The short point is that economics cannot lay claim to the immutability, universality, precision and exactitude of physics. Take the recent financial crisis. It is not as if no one saw the pressures building up. There were a respectable number of economists who warned of the perilous consequences of the build-up of global imbalances, said that this was simply unsustainable and predicted a currency collapse. In the event, we did have the system imploding but not as a currency collapse but as a melt down of the financial system.
We will be better able to safeguard financial stability both at global and national levels if we remember that economics is a social science and real world outcomes are influenced at a fundamental level by human behaviour.
In the 2011 May issue of Le Monde Diplomatique, the comment ‘Immune and all-powerful’ by vetern observer of 20th century absurdity, Serge Halimi, is short, blunt and a new indictment of the global financial mafia. This mafia is represented on governments by its criminals-in-chief: Goldman Sachs, Morgan Stanley and J P Morgan. There are more such criminals-in-chief of course, and some are regional (in Russia, China, India, Brazil) as they preside over the movements of capital and the passing of legislation to disempower, impoverish and enslave tens of millions around the developing world.
It is in the interests of these folk, the humble wage earners in field and in the slums, that Halimi has written this cameo. He has pointed out that the International Monetary Fund has just admitted that “nearly four years after the start of the global financial crisis, confidence in the stability of the banking system as a whole has yet to be fully restored”. He then quotes US Federal Reserve chairman Ben Bernanke who described it as “the worst financial crisis in global history, including the Great Depression” but has reminded us that no-one in the US (or in its client and comprador countries for that matter) has been charged with any crime. [Bernanke was quoted by Jeff Madrick in “The Wall Street Leviathan”, The New York Review of Books, New York, 28 April 2011.]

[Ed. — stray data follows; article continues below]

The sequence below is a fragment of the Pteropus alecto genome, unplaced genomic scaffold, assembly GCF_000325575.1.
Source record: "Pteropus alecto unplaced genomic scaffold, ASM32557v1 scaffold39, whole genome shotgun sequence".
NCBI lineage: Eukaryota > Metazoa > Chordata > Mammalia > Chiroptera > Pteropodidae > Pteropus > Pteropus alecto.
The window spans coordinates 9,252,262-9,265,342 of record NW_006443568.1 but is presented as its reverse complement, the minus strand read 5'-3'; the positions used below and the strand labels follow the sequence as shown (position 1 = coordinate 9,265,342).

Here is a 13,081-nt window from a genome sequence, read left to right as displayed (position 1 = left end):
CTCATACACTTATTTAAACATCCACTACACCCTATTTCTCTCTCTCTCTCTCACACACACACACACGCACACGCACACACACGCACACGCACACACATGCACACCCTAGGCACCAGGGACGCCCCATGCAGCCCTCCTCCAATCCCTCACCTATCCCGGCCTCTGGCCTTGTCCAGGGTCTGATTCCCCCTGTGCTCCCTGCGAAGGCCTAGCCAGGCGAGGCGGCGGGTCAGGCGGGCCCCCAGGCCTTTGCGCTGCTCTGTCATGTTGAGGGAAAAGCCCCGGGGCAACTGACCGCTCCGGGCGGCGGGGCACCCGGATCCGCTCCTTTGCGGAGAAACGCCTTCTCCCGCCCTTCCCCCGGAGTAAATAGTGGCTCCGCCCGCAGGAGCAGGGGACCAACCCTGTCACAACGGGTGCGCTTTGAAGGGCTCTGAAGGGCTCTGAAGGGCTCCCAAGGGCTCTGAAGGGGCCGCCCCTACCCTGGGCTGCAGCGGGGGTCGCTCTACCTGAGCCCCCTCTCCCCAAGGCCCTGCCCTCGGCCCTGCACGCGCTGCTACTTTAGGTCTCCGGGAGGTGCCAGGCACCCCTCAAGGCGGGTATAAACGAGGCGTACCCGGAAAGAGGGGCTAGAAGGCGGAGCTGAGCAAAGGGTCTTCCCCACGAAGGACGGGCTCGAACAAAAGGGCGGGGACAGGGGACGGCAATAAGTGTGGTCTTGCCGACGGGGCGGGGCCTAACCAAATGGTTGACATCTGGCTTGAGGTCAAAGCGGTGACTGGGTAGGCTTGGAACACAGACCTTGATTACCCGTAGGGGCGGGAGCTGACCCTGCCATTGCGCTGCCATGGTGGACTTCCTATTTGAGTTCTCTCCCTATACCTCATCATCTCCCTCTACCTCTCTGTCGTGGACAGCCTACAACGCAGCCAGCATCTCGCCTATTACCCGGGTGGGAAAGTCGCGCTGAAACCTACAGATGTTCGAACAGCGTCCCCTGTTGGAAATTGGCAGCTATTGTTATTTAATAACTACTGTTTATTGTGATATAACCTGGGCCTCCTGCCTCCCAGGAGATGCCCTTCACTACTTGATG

Goldman Sachs, Morgan Stanley and J P Morgan all stood to gain by the collapse of the high-risk investments they warmly recommended to their clients. They got off with a fine at worst; more often they got a bonus. In fact Halimi is needlessly polite, for the criminals-in-chief have not only got off with bonuses, they have continued to be permitted to ply their destructive trade in developing countries and in the commodity trading arenas.
Eight hundred bankers were prosecuted and jailed after the fraud-related US Savings and Loans failures in the late 1980s, said Halimi. “Now the power of the banks, increased and concentrated by restructuring, is so great that they seem immune to prosecution in any state impeded by public debt. Future White House candidates, including Barack Obama, are already begging Goldman Sachs to fund their election campaigns; the head of BNP Paribas has threatened European governments with a credit squeeze if they make any serious attempt to regulate the banks; Standard & Poor’s, the agency that awarded its highest rating of AAA to Enron, Lehman Brothers, Bear Stearns and many junk bonds, plans to downgrade the US rating if Washington fails to deliver public spending cuts.”